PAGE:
MANY years ago, when the great Ballymaloe LitFest was a highlight of the gastronomic year, I sat in on a panel discussion on something called Kefir.
Kefir is a fermented drink made using kefir grains, or cultures, and is said to have originated high in the mountains between the Balkans and Europe. These strange milky grains can multiply at an alarming rate, and can be industrially produced or shared between avid fermenters.
I was deep in my Kombucha phase at the time, in love with the idea of a Mother Culture, SCOBY, and something that can be naturally born of the wild yeasts and bacteria that are all around us – even on us. Kefir, on the other hand, to me seemed less ephemeral and more industrial.
But my scepticism was misplaced, and now both water and milk kefir feature almost daily in my diet.
Today, it is easy to buy some version of kefir. Ireland, with its vast dairy industry based on grass-fed cows resulting in milk naturally high in nutrients, is well placed to lead innovation.
As a fermented food, kefir carries with it all the hubris of the interest in food marketed as beneficial to health – especially gut health.
I like to be sceptical about anything new and trendy in food, I want to be convinced there is good science behind the health claims. So, I went in search of answers. Many thanks to Professor Emeritus of Food Microbiology at UCC, Gerald Fitzgerald, who pointed me to recent research in Ireland, Brazil, and Spain.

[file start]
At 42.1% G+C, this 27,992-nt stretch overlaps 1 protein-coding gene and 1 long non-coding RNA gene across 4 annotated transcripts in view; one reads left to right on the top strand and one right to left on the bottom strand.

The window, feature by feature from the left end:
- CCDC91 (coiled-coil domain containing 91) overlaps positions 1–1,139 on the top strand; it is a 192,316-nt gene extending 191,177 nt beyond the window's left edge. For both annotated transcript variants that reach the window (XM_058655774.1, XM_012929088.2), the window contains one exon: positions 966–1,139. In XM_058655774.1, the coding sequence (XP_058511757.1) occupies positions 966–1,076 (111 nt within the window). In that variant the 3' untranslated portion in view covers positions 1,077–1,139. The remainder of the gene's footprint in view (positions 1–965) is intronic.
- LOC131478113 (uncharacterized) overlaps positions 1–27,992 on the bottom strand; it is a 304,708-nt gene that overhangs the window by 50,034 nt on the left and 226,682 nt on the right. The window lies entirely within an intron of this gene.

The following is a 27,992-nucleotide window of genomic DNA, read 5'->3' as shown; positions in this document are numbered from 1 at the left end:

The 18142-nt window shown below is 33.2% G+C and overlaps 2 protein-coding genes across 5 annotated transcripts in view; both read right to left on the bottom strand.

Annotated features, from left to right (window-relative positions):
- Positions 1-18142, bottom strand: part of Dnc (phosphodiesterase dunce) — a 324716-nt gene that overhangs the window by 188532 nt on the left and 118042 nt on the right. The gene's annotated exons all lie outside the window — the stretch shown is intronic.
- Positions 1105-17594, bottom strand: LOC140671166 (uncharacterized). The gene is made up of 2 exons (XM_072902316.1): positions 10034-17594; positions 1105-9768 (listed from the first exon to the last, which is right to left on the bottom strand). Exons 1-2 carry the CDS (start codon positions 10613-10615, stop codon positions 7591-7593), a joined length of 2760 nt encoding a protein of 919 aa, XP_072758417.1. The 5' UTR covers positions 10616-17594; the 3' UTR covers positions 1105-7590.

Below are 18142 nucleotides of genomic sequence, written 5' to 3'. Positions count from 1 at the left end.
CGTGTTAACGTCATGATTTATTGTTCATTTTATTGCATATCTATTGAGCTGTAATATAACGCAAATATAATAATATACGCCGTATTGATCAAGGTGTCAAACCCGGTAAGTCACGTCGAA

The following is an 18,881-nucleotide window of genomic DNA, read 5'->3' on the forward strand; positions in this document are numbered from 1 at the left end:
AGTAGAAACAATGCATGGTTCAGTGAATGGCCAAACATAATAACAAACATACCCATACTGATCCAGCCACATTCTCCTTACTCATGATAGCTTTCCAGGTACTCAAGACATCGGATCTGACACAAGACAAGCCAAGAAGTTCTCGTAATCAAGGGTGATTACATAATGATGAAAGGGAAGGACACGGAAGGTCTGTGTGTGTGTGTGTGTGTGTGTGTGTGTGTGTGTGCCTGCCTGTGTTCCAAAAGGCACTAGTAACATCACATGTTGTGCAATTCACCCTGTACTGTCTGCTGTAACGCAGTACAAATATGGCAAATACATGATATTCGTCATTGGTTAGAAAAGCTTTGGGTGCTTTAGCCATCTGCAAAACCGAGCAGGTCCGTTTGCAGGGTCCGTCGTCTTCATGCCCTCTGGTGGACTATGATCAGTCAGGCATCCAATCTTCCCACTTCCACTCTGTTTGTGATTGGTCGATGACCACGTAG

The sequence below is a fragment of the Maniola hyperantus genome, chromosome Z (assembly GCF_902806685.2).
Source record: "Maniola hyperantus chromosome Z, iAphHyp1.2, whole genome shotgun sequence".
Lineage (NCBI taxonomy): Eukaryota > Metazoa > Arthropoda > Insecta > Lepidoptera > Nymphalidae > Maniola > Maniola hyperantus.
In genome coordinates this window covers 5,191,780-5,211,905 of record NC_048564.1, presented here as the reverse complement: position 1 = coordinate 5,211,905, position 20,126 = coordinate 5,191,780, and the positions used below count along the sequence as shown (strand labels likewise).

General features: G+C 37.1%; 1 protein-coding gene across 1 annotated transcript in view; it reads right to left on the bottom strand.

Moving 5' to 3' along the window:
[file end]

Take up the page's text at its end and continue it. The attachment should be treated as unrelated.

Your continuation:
What is Milk Kefir?
Milk that has been fermented using kefir grains/cultures.
What is the difference between Kefir and Natural or Live Yogurt?
Textually and taste wise, there isn’t much difference at all.
What is different is the type, range, and number of good bacteria. Yogurt typically contains two strains of bacteria (Streptococcus thermophilus and Lactobacillus delbrueckii subsp. Bulgaricus); Kefir will have multiples of that.
Bacteria in kefir is better at reaching the gut than yogurt?
Yes and no! Bacteria in yogurt has a harder time getting to the gut intact. Professor Fitzgerald says this is compounded by the bacterium themselves and each person, too:
“It can depend on the particular strain of [bacteria] Streptococcus thermophilus used, the actual numbers present in the yoghurt and even the physiology of the gut in each individual consumer.
“Also, some Streptococcus thermophilus strains may be protected by a coating of extracellular polysaccharide which may reduce the impact of the environmental threats encountered during passage through the intestinal system.”
It used to be thought that such bacteria were killed off in the mouth, our saliva is a natural anti-bacterial, but that thinking has since been revised. However, research does support the belief that cultures in kefir can reach the gut and have an impact on the gut microbiota.
What is the gut-brain axis?
The gut is sometimes referred to as our ‘second brain’, and how healthy our gut is affects how well our brain functions.
A 2020 study by de Wouw & Walsh et al using two particular strains of bacteria found in kefir was shown to positively impact reward-seeking behaviour, a type of behaviour linked to depression.